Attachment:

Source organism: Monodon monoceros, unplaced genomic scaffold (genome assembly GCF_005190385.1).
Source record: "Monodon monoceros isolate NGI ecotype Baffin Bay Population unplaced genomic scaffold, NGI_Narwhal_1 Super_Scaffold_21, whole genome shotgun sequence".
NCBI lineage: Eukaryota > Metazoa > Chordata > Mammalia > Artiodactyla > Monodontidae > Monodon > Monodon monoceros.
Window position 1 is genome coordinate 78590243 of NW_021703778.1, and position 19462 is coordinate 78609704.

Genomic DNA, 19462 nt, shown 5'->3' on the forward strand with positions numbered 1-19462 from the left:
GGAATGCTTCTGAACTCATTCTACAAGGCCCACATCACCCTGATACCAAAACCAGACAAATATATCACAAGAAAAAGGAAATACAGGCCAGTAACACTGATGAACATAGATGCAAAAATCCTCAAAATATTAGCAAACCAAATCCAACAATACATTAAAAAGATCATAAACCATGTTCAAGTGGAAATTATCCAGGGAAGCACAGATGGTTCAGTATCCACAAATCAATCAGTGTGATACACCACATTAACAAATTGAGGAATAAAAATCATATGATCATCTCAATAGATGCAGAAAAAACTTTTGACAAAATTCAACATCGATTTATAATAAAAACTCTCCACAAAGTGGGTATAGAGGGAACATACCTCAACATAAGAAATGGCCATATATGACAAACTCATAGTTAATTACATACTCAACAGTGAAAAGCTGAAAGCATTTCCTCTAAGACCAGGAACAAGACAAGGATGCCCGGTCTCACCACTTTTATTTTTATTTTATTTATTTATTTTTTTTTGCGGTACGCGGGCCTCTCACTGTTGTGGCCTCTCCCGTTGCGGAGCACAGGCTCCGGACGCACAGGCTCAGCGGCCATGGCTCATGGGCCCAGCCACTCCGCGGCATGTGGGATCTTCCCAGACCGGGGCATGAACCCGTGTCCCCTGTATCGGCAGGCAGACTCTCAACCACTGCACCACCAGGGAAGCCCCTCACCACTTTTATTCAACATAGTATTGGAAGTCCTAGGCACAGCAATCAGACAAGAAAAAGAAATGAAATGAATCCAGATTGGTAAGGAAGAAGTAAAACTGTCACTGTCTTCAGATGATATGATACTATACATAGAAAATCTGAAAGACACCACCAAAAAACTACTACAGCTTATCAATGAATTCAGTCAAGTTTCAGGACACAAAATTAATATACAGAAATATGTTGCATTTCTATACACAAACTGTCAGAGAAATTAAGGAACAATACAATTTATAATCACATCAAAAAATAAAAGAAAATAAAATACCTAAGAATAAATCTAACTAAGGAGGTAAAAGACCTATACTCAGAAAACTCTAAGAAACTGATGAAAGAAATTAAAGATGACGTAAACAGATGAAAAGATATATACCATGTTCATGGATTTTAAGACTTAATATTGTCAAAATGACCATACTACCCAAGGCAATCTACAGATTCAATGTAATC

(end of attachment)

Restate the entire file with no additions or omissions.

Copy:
Source organism: Monodon monoceros, unplaced genomic scaffold (genome assembly GCF_005190385.1).
Source record: "Monodon monoceros isolate NGI ecotype Baffin Bay Population unplaced genomic scaffold, NGI_Narwhal_1 Super_Scaffold_21, whole genome shotgun sequence".
NCBI lineage: Eukaryota > Metazoa > Chordata > Mammalia > Artiodactyla > Monodontidae > Monodon > Monodon monoceros.
Window position 1 is genome coordinate 78590243 of NW_021703778.1, and position 19462 is coordinate 78609704.

Genomic DNA, 19462 nt, shown 5'->3' on the forward strand with positions numbered 1-19462 from the left:
GGAATGCTTCTGAACTCATTCTACAAGGCCCACATCACCCTGATACCAAAACCAGACAAATATATCACAAGAAAAAGGAAATACAGGCCAGTAACACTGATGAACATAGATGCAAAAATCCTCAAAATATTAGCAAACCAAATCCAACAATACATTAAAAAGATCATAAACCATGTTCAAGTGGAAATTATCCAGGGAAGCACAGATGGTTCAGTATCCACAAATCAATCAGTGTGATACACCACATTAACAAATTGAGGAATAAAAATCATATGATCATCTCAATAGATGCAGAAAAAACTTTTGACAAAATTCAACATCGATTTATAATAAAAACTCTCCACAAAGTGGGTATAGAGGGAACATACCTCAACATAAGAAATGGCCATATATGACAAACTCATAGTTAATTACATACTCAACAGTGAAAAGCTGAAAGCATTTCCTCTAAGACCAGGAACAAGACAAGGATGCCCGGTCTCACCACTTTTATTTTTATTTTATTTATTTATTTTTTTTTGCGGTACGCGGGCCTCTCACTGTTGTGGCCTCTCCCGTTGCGGAGCACAGGCTCCGGACGCACAGGCTCAGCGGCCATGGCTCATGGGCCCAGCCACTCCGCGGCATGTGGGATCTTCCCAGACCGGGGCATGAACCCGTGTCCCCTGTATCGGCAGGCAGACTCTCAACCACTGCACCACCAGGGAAGCCCCTCACCACTTTTATTCAACATAGTATTGGAAGTCCTAGGCACAGCAATCAGACAAGAAAAAGAAATGAAATGAATCCAGATTGGTAAGGAAGAAGTAAAACTGTCACTGTCTTCAGATGATATGATACTATACATAGAAAATCTGAAAGACACCACCAAAAAACTACTACAGCTTATCAATGAATTCAGTCAAGTTTCAGGACACAAAATTAATATACAGAAATATGTTGCATTTCTATACACAAACTGTCAGAGAAATTAAGGAACAATACAATTTATAATCACATCAAAAAATAAAAGAAAATAAAATACCTAAGAATAAATCTAACTAAGGAGGTAAAAGACCTATACTCAGAAAACTCTAAGAAACTGATGAAAGAAATTAAAGATGACGTAAACAGATGAAAAGATATATACCATGTTCATGGATTTTAAGACTTAATATTGTCAAAATGACCATACTACCCAAGGCAATCTACAGATTCAATGTAATC